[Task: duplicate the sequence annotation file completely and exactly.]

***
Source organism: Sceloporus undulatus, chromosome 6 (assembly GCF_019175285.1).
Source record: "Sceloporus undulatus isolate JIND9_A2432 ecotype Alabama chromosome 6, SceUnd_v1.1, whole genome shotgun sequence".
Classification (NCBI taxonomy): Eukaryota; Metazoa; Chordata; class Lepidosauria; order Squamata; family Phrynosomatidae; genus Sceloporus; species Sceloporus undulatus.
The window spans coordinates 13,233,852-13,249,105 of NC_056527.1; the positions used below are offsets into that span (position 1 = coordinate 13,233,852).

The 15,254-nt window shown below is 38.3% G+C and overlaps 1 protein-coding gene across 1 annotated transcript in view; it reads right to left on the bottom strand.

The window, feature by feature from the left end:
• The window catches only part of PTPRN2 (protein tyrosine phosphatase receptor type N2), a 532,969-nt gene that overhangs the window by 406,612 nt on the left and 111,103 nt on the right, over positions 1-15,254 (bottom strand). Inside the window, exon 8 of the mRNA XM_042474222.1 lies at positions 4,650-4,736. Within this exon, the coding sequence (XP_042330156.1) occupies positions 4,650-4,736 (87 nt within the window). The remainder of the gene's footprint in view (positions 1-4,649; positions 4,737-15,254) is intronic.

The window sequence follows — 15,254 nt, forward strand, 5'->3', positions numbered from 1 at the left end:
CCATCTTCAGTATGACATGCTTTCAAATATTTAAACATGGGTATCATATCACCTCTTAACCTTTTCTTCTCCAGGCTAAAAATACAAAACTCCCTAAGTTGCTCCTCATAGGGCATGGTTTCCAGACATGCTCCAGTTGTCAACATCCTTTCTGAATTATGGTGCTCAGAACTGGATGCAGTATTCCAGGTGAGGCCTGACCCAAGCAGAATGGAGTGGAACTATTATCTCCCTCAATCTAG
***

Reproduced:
Source organism: Sceloporus undulatus, chromosome 6 (assembly GCF_019175285.1).
Source record: "Sceloporus undulatus isolate JIND9_A2432 ecotype Alabama chromosome 6, SceUnd_v1.1, whole genome shotgun sequence".
Classification (NCBI taxonomy): Eukaryota; Metazoa; Chordata; class Lepidosauria; order Squamata; family Phrynosomatidae; genus Sceloporus; species Sceloporus undulatus.
The window spans coordinates 13,233,852-13,249,105 of NC_056527.1; the positions used below are offsets into that span (position 1 = coordinate 13,233,852).

The 15,254-nt window shown below is 38.3% G+C and overlaps 1 protein-coding gene across 1 annotated transcript in view; it reads right to left on the bottom strand.

The window, feature by feature from the left end:
• The window catches only part of PTPRN2 (protein tyrosine phosphatase receptor type N2), a 532,969-nt gene that overhangs the window by 406,612 nt on the left and 111,103 nt on the right, over positions 1-15,254 (bottom strand). Inside the window, exon 8 of the mRNA XM_042474222.1 lies at positions 4,650-4,736. Within this exon, the coding sequence (XP_042330156.1) occupies positions 4,650-4,736 (87 nt within the window). The remainder of the gene's footprint in view (positions 1-4,649; positions 4,737-15,254) is intronic.

The window sequence follows — 15,254 nt, forward strand, 5'->3', positions numbered from 1 at the left end:
CCATCTTCAGTATGACATGCTTTCAAATATTTAAACATGGGTATCATATCACCTCTTAACCTTTTCTTCTCCAGGCTAAAAATACAAAACTCCCTAAGTTGCTCCTCATAGGGCATGGTTTCCAGACATGCTCCAGTTGTCAACATCCTTTCTGAATTATGGTGCTCAGAACTGGATGCAGTATTCCAGGTGAGGCCTGACCCAAGCAGAATGGAGTGGAACTATTATCTCCCTCAATCTAG